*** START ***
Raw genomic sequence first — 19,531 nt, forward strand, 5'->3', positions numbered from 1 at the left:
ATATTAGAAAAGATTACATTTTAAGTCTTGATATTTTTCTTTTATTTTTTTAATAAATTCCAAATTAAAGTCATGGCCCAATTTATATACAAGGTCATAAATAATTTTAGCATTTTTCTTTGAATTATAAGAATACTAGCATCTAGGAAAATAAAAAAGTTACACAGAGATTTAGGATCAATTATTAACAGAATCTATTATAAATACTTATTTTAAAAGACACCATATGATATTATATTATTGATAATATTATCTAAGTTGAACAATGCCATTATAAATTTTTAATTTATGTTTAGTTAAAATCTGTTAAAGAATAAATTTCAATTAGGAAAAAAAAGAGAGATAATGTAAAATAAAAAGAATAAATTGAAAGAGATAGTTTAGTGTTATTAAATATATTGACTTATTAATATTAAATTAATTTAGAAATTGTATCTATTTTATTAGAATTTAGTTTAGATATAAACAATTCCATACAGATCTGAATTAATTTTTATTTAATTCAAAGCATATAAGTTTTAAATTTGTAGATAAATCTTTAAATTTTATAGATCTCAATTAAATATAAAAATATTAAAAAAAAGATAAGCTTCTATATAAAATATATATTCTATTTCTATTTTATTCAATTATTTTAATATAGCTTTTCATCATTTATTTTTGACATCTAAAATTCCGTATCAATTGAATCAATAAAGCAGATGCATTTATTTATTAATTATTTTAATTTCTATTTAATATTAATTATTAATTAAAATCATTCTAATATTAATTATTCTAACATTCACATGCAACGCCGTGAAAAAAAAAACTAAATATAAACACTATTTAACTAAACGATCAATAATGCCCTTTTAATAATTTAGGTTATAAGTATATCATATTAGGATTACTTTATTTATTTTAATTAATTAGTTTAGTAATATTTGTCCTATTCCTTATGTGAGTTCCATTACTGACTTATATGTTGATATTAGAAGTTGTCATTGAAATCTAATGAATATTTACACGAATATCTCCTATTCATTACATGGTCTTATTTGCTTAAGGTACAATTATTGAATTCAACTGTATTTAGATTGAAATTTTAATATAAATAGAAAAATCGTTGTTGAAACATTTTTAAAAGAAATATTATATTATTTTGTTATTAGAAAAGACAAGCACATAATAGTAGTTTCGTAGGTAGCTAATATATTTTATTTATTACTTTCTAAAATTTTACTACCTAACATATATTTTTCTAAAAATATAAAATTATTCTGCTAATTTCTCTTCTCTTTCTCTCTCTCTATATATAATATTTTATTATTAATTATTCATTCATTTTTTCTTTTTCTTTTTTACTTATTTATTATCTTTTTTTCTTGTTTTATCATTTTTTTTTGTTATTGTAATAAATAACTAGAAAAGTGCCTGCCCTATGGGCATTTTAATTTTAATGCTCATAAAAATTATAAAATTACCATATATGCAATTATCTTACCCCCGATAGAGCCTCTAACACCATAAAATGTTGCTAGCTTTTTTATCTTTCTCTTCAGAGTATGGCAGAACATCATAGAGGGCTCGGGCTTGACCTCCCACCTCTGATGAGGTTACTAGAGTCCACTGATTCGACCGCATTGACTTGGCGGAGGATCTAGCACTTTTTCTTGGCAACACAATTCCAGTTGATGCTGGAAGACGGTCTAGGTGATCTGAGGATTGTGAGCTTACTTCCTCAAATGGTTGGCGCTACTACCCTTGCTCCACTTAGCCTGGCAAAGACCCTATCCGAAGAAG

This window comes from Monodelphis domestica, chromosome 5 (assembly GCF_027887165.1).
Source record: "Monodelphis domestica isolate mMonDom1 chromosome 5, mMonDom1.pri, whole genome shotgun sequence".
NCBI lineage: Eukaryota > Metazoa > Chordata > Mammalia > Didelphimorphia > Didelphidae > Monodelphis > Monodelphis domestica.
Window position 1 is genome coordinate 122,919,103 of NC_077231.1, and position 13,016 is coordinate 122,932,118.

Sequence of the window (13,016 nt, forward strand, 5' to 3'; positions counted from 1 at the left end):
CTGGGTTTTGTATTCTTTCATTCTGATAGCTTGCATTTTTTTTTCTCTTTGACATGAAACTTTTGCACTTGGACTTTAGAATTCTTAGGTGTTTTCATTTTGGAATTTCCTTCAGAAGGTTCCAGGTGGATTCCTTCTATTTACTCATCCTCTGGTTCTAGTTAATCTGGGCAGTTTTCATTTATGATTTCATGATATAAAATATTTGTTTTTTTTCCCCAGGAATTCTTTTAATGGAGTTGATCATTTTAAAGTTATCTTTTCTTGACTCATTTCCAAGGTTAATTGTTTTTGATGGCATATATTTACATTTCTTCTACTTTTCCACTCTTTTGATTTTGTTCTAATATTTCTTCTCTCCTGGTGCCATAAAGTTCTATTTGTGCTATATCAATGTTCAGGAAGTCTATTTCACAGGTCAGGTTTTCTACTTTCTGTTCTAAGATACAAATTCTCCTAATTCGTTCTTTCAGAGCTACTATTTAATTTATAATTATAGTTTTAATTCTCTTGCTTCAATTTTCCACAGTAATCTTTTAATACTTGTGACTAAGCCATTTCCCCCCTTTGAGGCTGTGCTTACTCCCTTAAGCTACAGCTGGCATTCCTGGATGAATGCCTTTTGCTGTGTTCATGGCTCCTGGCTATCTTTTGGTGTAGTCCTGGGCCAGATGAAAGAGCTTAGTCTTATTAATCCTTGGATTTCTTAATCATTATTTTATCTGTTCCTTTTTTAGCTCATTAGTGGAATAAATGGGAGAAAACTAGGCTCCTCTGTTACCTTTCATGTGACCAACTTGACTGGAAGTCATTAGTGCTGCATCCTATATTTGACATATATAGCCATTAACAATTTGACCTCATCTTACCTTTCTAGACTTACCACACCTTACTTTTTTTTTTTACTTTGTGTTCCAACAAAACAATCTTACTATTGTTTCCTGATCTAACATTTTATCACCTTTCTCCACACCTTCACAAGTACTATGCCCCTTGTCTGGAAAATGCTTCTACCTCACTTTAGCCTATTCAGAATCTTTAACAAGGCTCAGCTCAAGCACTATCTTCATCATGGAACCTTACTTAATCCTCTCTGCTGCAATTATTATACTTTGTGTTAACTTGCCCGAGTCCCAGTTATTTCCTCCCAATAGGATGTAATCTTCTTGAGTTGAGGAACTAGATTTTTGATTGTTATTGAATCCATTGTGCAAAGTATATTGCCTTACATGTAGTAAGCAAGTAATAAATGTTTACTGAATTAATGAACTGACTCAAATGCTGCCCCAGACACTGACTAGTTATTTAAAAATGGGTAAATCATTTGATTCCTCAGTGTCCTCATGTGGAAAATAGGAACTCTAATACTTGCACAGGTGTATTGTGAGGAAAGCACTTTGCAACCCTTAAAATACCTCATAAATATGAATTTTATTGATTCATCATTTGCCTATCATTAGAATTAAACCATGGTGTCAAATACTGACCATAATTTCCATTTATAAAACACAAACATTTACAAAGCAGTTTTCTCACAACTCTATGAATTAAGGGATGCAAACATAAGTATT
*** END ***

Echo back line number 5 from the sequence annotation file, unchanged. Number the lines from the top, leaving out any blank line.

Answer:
NCBI lineage: Eukaryota > Metazoa > Chordata > Mammalia > Didelphimorphia > Didelphidae > Monodelphis > Monodelphis domestica.